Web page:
Gastroenterology Xagena

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Pediatric Crohn's disease: association of diet and exercise with body composition

In pediatric Crohn's disease, fat mass improves over time with treatment, but lean mass deficits persist.
This observational study of the associations of physical activity and dietary intake with lean mass and muscle strength in children with Crohn's disease was ancillary to a previously reported randomized clinical trial of an intervention to improve bone health.

In this study, 138 participants were followed at baseline and at 6, 12, and 24 months with evaluation of lean and fat mass using DXA ( Dual-energy X-ray Absorptiometry ), muscle strength ( peak torque ), Crohn's characteristics, dietary intake, time in moderate to vigorous physical activity ( MVPA ), and serum insulin-like growth factor-1 ( IGF-1 ) and tumor necrosis factor-alpha ( TNF-alpha ). Race- and sex-specific Z-scores for leg lean mass and whole body fat mass were generated. Quasi least square regression evaluated determinants of changes in body composition and muscle strength. Leg lean mass and muscle strength were positively associated with time in MVPA ( P less than 0.05 ) and negatively associated with increasing clinical disease activity ( P less than 0.05 ).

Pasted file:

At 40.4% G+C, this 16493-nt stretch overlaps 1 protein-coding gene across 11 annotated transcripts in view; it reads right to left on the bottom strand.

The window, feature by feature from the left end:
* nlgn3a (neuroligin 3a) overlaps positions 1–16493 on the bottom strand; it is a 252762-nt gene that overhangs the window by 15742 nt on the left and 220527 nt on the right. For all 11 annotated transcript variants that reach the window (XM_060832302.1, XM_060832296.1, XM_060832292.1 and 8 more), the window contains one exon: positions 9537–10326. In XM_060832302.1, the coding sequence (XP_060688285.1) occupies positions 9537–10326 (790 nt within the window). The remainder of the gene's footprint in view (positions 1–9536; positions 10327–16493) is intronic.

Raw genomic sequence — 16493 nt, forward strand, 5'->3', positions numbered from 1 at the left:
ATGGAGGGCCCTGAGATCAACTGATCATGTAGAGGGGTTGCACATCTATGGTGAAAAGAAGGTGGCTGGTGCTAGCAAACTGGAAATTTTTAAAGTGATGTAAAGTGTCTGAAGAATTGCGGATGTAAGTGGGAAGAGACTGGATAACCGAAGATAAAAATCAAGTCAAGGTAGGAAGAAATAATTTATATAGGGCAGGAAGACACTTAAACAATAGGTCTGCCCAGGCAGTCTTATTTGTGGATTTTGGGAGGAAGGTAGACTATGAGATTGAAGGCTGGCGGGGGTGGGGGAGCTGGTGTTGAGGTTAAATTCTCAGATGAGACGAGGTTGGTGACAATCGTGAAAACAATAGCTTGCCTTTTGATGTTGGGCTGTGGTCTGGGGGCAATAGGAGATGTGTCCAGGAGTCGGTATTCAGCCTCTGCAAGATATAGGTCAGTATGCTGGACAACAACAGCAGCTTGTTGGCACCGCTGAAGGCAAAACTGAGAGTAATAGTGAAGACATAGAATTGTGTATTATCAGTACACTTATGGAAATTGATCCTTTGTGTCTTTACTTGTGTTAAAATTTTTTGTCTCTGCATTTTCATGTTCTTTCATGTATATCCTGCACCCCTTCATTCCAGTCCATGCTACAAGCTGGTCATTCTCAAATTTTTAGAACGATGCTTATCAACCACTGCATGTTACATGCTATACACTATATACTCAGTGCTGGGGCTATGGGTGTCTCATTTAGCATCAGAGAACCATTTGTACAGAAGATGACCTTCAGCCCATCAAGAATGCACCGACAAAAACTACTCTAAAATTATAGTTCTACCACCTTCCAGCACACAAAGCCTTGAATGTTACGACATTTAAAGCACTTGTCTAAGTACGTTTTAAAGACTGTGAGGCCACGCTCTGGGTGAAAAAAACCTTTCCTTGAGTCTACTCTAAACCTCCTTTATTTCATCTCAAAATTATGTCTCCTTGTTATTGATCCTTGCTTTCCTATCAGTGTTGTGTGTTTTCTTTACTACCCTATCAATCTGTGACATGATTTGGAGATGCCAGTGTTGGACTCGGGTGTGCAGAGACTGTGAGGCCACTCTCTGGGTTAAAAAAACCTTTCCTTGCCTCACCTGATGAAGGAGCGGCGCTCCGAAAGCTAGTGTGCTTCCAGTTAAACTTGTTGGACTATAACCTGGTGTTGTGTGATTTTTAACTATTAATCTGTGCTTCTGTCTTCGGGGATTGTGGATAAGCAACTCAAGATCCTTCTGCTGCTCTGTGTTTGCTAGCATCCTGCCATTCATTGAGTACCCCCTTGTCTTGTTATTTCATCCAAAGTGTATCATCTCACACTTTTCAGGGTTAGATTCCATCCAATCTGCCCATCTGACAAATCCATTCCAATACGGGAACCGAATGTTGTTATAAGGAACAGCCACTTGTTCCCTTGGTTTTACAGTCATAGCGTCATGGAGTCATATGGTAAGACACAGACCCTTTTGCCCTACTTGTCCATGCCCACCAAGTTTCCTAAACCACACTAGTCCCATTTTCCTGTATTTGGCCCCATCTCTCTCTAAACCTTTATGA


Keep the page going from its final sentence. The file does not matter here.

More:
Both leg lean mass and strength were positively associated with IGF-1 Z-score ( P less than or equal to 0.03 ) but negatively associated with serum TNF-alpha ( P less than or equal to 0.04 ).

Neither lean mass nor muscle strength was associated with caloric or protein intake.

In conclusion, persistence of lean mass deficits was related to ongoing Crohn's disease activity but improved with greater time spent in moderate to vigorous physical activity.
Future trials are needed to evaluate the efficacy of physical activity in improving lean mass in pediatric Crohn's disease. ( Xagena )

Lee D et al, Inflamm Bowel Dis 2018; Epub ahead of print